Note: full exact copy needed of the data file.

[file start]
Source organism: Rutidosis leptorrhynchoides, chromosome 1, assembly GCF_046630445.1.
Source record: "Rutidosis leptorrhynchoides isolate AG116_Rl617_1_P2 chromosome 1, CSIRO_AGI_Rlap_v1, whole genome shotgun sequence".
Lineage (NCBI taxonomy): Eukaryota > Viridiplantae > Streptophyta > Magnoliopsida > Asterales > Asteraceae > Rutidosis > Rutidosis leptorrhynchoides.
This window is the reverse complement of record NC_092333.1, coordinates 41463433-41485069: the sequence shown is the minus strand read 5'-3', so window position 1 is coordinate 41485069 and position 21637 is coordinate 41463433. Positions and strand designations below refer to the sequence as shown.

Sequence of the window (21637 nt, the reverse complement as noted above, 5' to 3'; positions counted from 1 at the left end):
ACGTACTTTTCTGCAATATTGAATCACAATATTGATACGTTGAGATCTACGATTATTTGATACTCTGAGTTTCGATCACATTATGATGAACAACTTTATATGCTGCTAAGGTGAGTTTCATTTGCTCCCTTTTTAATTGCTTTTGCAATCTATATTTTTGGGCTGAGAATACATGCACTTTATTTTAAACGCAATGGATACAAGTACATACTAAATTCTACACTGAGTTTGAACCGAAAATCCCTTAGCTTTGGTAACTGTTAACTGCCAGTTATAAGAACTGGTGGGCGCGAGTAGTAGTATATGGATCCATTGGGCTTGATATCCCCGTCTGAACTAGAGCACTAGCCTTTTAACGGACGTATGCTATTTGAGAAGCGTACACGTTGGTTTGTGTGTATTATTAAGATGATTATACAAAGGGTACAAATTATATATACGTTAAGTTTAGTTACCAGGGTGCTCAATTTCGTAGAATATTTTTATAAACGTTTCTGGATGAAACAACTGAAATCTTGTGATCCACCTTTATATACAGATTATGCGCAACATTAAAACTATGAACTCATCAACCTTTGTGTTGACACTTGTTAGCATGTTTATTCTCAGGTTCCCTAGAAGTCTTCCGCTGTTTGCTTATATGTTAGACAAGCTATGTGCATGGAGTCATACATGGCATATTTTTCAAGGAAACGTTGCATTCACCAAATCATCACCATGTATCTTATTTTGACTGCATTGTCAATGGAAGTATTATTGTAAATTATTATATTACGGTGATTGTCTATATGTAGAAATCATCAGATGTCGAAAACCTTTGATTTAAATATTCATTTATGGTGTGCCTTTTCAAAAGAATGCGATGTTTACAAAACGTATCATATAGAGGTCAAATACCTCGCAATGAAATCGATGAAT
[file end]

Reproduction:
Source organism: Rutidosis leptorrhynchoides, chromosome 1, assembly GCF_046630445.1.
Source record: "Rutidosis leptorrhynchoides isolate AG116_Rl617_1_P2 chromosome 1, CSIRO_AGI_Rlap_v1, whole genome shotgun sequence".
Lineage (NCBI taxonomy): Eukaryota > Viridiplantae > Streptophyta > Magnoliopsida > Asterales > Asteraceae > Rutidosis > Rutidosis leptorrhynchoides.
This window is the reverse complement of record NC_092333.1, coordinates 41463433-41485069: the sequence shown is the minus strand read 5'-3', so window position 1 is coordinate 41485069 and position 21637 is coordinate 41463433. Positions and strand designations below refer to the sequence as shown.

Sequence of the window (21637 nt, the reverse complement as noted above, 5' to 3'; positions counted from 1 at the left end):
ACGTACTTTTCTGCAATATTGAATCACAATATTGATACGTTGAGATCTACGATTATTTGATACTCTGAGTTTCGATCACATTATGATGAACAACTTTATATGCTGCTAAGGTGAGTTTCATTTGCTCCCTTTTTAATTGCTTTTGCAATCTATATTTTTGGGCTGAGAATACATGCACTTTATTTTAAACGCAATGGATACAAGTACATACTAAATTCTACACTGAGTTTGAACCGAAAATCCCTTAGCTTTGGTAACTGTTAACTGCCAGTTATAAGAACTGGTGGGCGCGAGTAGTAGTATATGGATCCATTGGGCTTGATATCCCCGTCTGAACTAGAGCACTAGCCTTTTAACGGACGTATGCTATTTGAGAAGCGTACACGTTGGTTTGTGTGTATTATTAAGATGATTATACAAAGGGTACAAATTATATATACGTTAAGTTTAGTTACCAGGGTGCTCAATTTCGTAGAATATTTTTATAAACGTTTCTGGATGAAACAACTGAAATCTTGTGATCCACCTTTATATACAGATTATGCGCAACATTAAAACTATGAACTCATCAACCTTTGTGTTGACACTTGTTAGCATGTTTATTCTCAGGTTCCCTAGAAGTCTTCCGCTGTTTGCTTATATGTTAGACAAGCTATGTGCATGGAGTCATACATGGCATATTTTTCAAGGAAACGTTGCATTCACCAAATCATCACCATGTATCTTATTTTGACTGCATTGTCAATGGAAGTATTATTGTAAATTATTATATTACGGTGATTGTCTATATGTAGAAATCATCAGATGTCGAAAACCTTTGATTTAAATATTCATTTATGGTGTGCCTTTTCAAAAGAATGCGATGTTTACAAAACGTATCATATAGAGGTCAAATACCTCGCAATGAAATCGATGAAT